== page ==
Frequency/period counter circuit 1010 of test mode oscillator circuit 1000 can be configured as a frequency counter or a period counter to characterize the linearity of the variable delay circuit 1004. Referring to FIG. 9A, in a frequency counting mode (as configured in FIG. 8) a reference timer signal (e.g., REFCLK) is used to control frequency/period counter circuit 1010. Divider circuits 1006 and 1008 are configured to frequency divide TCLK to a frequency consistent with a selected bit-width of the frequency/period counter 1010, e.g., to reduce or eliminate counter overflow. Thus, a counter bit-width and/or selectable frequency divider value may be used to adjust a resolution of the count value. A first edge of a reference timer signal (e.g., rising edge of REFCLK at t1 of FIG. 9A) is used to clear the count value of frequency/period counter circuit 1010. Frequency/period counter circuit 1010 increments based on a first edge (e.g., a rising edge) of the input signal DCLK, while holding the value of CTL constant. A next edge of the reference timer signal (e.g., a next rising edge of REFCLK at t2 of FIG. 9A) may freeze the counter value. Then, this value may be written to memory or provided off-chip (e.g., via an interface 130 of integrated circuit 102 or 104 of FIG. 1, or other suitable interface) for analysis. The value of CTL may then be changed to a next value, the counter value cleared again, and a new count value generated, frozen, and provided for analysis.

Referring back to FIGS. 9 and 10, in a period counting mode, a first edge of the divided down oscillator output (e.g., DCLK at t1 of FIG. 9B) is used to clear the count value of frequency/period counter circuit 1010. Frequency/period counter circuit 1010 is controlled by a frequency divided version of TCLK (e.g., DCLK). Divider circuits 1006 and 1008 are configured to divide down TCLK to have an appropriate period for counting a number of REFCLK periods (e.g., based on resolution requirements and/or counter range). Thus, a counter bit-width and/or selectable frequency divider value may be used to adjust a resolution of the count value. Frequency/period counter circuit 1010 increments based on a first edge (e.g., a rising edge) of the reference timer signal REFCLK, while holding the value of CTL constant. A next edge of the divided down oscillator output (e.g., a next rising edge of DCLK at t2) freezes the counter value. The resulting counter value indicates a number of periods of REFCLK that are in one period of DCLK. This value may then be written to memory or provided off-chip (e.g., via an interface 130 of integrated circuit 102 or 104 of FIG. 1, or other suitable interface) for analysis. The value of CTL may then be changed to a next value, the counter value cleared again, and a new count value generated, frozen, and provided for analysis.

In at least one embodiment of receive interface 114, a control logic timer and a counter used in typical data communications operations (i.e., a non-test mode) may be configured as frequency/period counter circuit 1010 in the test mode. However, in at least one or more embodiments of test mode oscillator circuit 1000, one or more of divider circuits 1006 and 1008 and frequency/period counter circuit 1010 may be included on the integrated circuit for test purposes only.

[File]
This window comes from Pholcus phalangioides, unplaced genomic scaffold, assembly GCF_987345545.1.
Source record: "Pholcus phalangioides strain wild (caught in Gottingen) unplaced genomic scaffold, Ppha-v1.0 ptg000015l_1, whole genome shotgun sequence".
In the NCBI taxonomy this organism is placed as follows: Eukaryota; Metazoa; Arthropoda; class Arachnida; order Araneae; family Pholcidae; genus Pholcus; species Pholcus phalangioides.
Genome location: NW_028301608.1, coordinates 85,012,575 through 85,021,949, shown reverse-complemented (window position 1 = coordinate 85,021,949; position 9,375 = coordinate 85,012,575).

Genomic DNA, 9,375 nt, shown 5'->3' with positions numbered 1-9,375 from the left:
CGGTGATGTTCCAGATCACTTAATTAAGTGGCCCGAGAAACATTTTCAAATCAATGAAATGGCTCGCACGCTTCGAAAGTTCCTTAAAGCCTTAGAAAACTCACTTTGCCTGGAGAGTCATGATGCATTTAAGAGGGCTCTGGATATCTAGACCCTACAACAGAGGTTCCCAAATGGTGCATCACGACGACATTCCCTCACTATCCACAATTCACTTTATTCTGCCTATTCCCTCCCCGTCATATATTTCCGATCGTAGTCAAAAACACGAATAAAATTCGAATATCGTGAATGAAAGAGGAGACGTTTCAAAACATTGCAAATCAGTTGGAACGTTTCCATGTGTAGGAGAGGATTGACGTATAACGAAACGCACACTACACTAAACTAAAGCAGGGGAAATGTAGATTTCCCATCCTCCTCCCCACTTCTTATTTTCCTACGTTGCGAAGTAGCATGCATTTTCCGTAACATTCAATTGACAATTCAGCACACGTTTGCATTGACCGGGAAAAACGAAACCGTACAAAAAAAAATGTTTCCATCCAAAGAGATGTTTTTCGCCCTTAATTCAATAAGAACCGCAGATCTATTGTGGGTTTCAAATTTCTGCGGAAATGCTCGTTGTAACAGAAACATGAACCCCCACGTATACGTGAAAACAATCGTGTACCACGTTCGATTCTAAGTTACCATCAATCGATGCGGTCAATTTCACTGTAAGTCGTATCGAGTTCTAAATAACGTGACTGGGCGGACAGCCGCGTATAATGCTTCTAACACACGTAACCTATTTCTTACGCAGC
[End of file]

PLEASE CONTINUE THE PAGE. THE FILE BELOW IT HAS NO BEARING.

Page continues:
A number of bits required in the timer and counter of frequency/period counter circuit 1010 depends on a required resolution (e.g., number of counts per least-significant bit), the delay of the variable delay line, and the delay of the elements in test mode oscillator circuit 1000 outside the variable delay line (e.g., select circuit 1002). The amount of test time required is based on the number of allowable values of control signal CTL and a period of the signal used to clear and freeze frequency/period counter circuit 1010. To reduce the impact of a long test time, the testing may be performed during a burn-in procedure.

Variable delay circuit 1004 may include a variable delay line, a phase select circuit, a phase interpolation circuit, or other suitable circuitry to be characterized by including those circuits in the loop formed by test mode oscillator circuit 1000. Referring to FIG. 10, in at least one embodiment of receive interface 114, the variable delay circuit may be selectively configured to include variable delay line 1104 or to include circuits in addition to a variable delay line. Duty cycle adjust circuit 1105 is described in U.S. patent application Ser. No. 11/742,845, filed May 1, 2007, entitled “Parallel Multiplexing Duty Cycle Adjustment Circuit with Programmable Range Control,” which application is hereby incorporated by reference. An exemplary variable delay circuit 1103 includes variable delay line 1104, phase select circuit 1112, and phase interpolation circuit 1114. Select circuit 1102 may select between a feedback loop based on the output of variable delay line 1104 or a feedback loop including variable delay line 1104, phase select circuit 1112, phase interpolation circuit 1114, and phase shift circuit 1130. Accordingly, the linearity of phase select circuit 1112 and phase interpolation circuit 1114 may be characterized using frequency/period counter circuit 1110, which operates similar to the frequency/period counter circuit 1010, described above with reference to FIG. 8.